Public economics is the study of the role of the government in market economies. In particular, it examines how the government influences the economy by its revenue and expenditure policies. Because of the significant level of governmental interventions in economic systems through the tax-and- transfer system, public economics plays an important role in the analysis of modern economies.
The structural change of most developed economies due to the demographic change and globalization poses new challenges for economic and social policy, requiring a skillful balancing of the potentials of unregulated markets and the need for governmental interventions. Hence, research at the Chair of Public Economics focuses on the analysis of the optimal design and implementation of fiscal and social institutions in the context of economic change.
We examine which governmental interventions are useful for dealing with structural economic and social changes in a sustainable way, keeping in mind the demands of efficiency and equity. The normative analysis deals mainly with the optimal design of tax-and-transfer systems in dynamic economies. Furthermore, we aim at linking behavioral economics, which uses methods of experimental and empirical economic research, with the theory of public economics to find new answers to the problems faced by fiscal and social policy.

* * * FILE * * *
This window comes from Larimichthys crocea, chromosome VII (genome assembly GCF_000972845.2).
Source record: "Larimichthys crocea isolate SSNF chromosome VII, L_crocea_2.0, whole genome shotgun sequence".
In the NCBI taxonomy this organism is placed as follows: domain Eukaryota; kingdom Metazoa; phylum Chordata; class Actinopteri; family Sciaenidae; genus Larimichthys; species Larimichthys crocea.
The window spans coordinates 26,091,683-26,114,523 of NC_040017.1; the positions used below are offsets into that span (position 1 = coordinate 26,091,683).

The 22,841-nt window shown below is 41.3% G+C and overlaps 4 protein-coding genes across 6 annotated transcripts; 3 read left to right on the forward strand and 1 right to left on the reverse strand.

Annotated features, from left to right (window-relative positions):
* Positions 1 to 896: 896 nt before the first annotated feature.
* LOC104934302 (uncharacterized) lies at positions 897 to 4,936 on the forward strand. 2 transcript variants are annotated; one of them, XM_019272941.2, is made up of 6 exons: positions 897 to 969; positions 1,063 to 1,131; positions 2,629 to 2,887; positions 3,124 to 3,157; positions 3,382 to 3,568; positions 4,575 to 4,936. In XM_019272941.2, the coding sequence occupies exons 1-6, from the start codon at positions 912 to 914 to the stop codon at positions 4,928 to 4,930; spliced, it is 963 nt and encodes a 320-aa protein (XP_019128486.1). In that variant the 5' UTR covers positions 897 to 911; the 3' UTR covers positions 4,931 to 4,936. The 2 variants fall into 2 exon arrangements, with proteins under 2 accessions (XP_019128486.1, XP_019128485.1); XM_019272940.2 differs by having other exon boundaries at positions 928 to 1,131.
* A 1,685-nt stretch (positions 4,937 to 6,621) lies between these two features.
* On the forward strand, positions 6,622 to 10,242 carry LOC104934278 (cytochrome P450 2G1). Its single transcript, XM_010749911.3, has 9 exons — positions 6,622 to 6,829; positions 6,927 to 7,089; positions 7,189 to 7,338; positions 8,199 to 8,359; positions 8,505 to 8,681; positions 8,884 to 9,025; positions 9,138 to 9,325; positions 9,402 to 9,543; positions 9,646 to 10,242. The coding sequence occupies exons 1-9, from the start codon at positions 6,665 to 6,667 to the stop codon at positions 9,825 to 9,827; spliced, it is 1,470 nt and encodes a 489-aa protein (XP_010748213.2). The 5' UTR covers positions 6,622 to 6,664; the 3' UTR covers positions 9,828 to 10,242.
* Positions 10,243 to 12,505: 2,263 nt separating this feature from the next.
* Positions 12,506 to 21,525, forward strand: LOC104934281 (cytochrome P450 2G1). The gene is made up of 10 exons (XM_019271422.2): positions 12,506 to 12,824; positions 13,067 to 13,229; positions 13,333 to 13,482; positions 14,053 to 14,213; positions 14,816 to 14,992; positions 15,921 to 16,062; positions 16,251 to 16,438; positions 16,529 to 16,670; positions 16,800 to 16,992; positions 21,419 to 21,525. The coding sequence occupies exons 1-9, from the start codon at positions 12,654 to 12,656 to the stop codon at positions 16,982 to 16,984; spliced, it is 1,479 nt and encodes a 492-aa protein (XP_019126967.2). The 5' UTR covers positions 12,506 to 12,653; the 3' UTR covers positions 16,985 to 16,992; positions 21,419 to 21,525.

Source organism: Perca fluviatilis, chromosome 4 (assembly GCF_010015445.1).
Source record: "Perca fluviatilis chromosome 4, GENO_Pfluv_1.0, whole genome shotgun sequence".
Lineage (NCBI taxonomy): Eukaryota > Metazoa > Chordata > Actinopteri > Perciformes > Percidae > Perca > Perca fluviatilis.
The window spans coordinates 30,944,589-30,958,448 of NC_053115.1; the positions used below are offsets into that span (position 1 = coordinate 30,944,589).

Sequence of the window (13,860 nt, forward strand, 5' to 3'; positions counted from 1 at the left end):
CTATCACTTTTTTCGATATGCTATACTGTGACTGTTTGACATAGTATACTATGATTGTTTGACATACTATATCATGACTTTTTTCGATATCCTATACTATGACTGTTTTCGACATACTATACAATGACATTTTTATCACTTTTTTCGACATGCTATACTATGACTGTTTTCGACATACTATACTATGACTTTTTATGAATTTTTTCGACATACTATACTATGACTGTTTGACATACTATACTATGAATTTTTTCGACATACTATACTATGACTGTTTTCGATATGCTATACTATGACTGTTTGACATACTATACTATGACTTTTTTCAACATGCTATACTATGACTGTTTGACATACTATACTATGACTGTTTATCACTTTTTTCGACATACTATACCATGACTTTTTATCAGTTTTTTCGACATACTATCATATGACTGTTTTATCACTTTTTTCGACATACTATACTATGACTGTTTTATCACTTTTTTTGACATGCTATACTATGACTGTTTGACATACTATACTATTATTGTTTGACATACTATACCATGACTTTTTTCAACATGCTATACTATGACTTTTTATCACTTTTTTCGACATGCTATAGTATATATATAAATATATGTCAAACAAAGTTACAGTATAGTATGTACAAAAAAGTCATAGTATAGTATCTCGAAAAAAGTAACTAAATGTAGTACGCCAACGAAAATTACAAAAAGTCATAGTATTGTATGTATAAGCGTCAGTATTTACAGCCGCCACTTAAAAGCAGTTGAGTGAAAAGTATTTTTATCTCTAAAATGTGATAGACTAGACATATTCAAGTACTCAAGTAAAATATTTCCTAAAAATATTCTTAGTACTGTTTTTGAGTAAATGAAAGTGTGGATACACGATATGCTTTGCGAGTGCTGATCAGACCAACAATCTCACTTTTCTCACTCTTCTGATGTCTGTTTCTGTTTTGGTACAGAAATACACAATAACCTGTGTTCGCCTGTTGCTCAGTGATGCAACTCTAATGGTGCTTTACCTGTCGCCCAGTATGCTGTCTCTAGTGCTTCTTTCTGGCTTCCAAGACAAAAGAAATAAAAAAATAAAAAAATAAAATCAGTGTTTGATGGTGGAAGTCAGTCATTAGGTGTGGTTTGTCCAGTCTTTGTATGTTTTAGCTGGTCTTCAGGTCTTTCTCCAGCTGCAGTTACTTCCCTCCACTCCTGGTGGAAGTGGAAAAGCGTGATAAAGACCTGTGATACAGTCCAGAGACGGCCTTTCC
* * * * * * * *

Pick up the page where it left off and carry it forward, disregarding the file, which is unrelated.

The positive analysis of governmental interventions in the labor market and the welfare system forms the second main research area of the Chair of Public Economics. Policies or policy proposals which are currently implemented or discussed in public are evaluated on the basis of their economic effects. Due to the integrative approach of the Magdeburg Faculty of Economics and Management, we link the results of normative and positive research and prepare them in way that makes them useful for a constructive “Policy Consulting”.
- Labor market and social policy
- The influence of economic determinants on subjective well-being (Economics of Happiness)
- Economic effects of social norms
- Employment in the low-pay sector
- The effect of interventions in competitive wage formation ( e.g. wage subsidies, minimum wage)
- Modeling of labor union wage negotiations
- Depletion of natural resources with uncertain property rights